Becoming a pilot is very expensive. The cost of attending flight school and earning a commercial pilot license and instrument rating, the minimum required to fly professionally, ranged well over $20,000 as of December 2010. In addition to the cost of attending flight school, pilots must pay for flight examinations, Federal Aviation Administration written tests, pilot supplies and aircraft fuel. Students attending flight school at a college or university must also pay tuition and university fees in addition to aviation-related expenses. Fortunately, scholarships and grants exist for flight school and related expenses.
Government student grants and private scholarships are the two primary types of flight-school grants. Typically, government grants go to prospective students from low- or moderate-income households, while private, non-profit organizations issue scholarships based on academic and aviation-related merit. Additionally, students can use government grants, such as Pell Grants, for other college-related expenses such as tuition and books. In contrast, students can typically use private flight-school scholarships only for flight training, testing and aviation-related expenses.
Prospective flight students must meet certain requirements to get flight-school grants. To become eligible for government grants, you must fill out a Free Application for Federal Student Aid (FAFSA) form. Additionally, you or your parents, if you are under 24, must send copies of your past two tax returns to prove financial need. Finally, only students undergoing flight training at accredited colleges or universities are eligible for government financial aid. Each private organization has specific requirements for their flight school scholarships, and you should check the eligibility rules for each specific grant.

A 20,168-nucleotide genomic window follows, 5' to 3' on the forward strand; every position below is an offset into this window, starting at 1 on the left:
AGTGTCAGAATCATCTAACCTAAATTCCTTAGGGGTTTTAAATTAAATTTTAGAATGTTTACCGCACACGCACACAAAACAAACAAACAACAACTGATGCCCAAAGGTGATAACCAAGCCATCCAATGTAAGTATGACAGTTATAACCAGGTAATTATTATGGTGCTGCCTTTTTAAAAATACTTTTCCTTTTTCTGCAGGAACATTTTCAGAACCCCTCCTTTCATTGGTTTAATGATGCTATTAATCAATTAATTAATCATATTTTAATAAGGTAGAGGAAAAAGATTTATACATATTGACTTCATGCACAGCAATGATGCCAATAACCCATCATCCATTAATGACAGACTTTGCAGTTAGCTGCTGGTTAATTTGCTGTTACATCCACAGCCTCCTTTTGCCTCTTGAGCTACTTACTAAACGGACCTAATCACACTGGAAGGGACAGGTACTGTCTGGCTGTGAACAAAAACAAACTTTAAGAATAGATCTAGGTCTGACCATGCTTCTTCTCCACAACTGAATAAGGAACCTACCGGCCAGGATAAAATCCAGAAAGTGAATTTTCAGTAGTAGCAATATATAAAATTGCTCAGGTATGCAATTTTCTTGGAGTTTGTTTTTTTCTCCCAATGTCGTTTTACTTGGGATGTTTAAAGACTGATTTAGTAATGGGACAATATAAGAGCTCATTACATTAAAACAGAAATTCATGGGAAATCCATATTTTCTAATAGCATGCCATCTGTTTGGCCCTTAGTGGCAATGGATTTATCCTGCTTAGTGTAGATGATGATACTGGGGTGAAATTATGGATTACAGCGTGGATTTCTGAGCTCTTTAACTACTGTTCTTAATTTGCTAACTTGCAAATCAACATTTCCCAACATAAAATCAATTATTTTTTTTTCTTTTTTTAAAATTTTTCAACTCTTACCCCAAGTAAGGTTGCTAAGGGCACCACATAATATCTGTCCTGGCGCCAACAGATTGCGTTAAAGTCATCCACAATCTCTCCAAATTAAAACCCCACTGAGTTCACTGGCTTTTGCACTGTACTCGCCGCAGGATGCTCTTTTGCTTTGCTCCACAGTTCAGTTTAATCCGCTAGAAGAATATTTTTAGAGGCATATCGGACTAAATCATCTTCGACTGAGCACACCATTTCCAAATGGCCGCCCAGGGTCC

While all you must do to apply for government flight-school grants is fill out a FAFSA and submit tax information, you will need to provide more information to apply for private aviation scholarships. Typically, when applying for a private flight school scholarship, you must submit a completed application form, detailed essay on why you deserve the scholarship and academic or professional references. Additionally, some organizations require you to submit high school or college transcripts, along with copies of your pilot certificates (if any).
Other Financing Options
In most cases, flight students will not receive enough grant and/or scholarship money to pay all their flight training expenses. However, you can find other sources to supplement grants and scholarships. Loans are the most common source of flight-training funding, and are available through the federal government for college-based flight training and also from private lenders. Additionally, some independent, non-collegiate flight schools allow their students to work part-time in exchange for flight time. Doing a work-for-flight-time arrangement will give you valuable aviation experience in addition to flight training funding.
Elias Westnedge began writing in 2009. His work appears on various websites, covering aviation, sales, grants, business and consumer finance. Westnedge holds a Bachelor of Science in aviation.